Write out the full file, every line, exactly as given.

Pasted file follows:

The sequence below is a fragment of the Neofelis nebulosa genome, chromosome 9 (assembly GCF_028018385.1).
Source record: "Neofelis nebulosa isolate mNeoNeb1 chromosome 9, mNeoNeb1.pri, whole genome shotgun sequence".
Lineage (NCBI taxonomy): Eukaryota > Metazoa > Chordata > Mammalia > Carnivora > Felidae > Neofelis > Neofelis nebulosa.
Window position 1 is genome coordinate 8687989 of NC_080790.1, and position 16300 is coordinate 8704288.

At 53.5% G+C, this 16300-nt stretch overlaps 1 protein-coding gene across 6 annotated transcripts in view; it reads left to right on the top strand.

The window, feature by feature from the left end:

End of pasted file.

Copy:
The sequence below is a fragment of the Neofelis nebulosa genome, chromosome 9 (assembly GCF_028018385.1).
Source record: "Neofelis nebulosa isolate mNeoNeb1 chromosome 9, mNeoNeb1.pri, whole genome shotgun sequence".
Lineage (NCBI taxonomy): Eukaryota > Metazoa > Chordata > Mammalia > Carnivora > Felidae > Neofelis > Neofelis nebulosa.
Window position 1 is genome coordinate 8687989 of NC_080790.1, and position 16300 is coordinate 8704288.

At 53.5% G+C, this 16300-nt stretch overlaps 1 protein-coding gene across 6 annotated transcripts in view; it reads left to right on the top strand.

The window, feature by feature from the left end: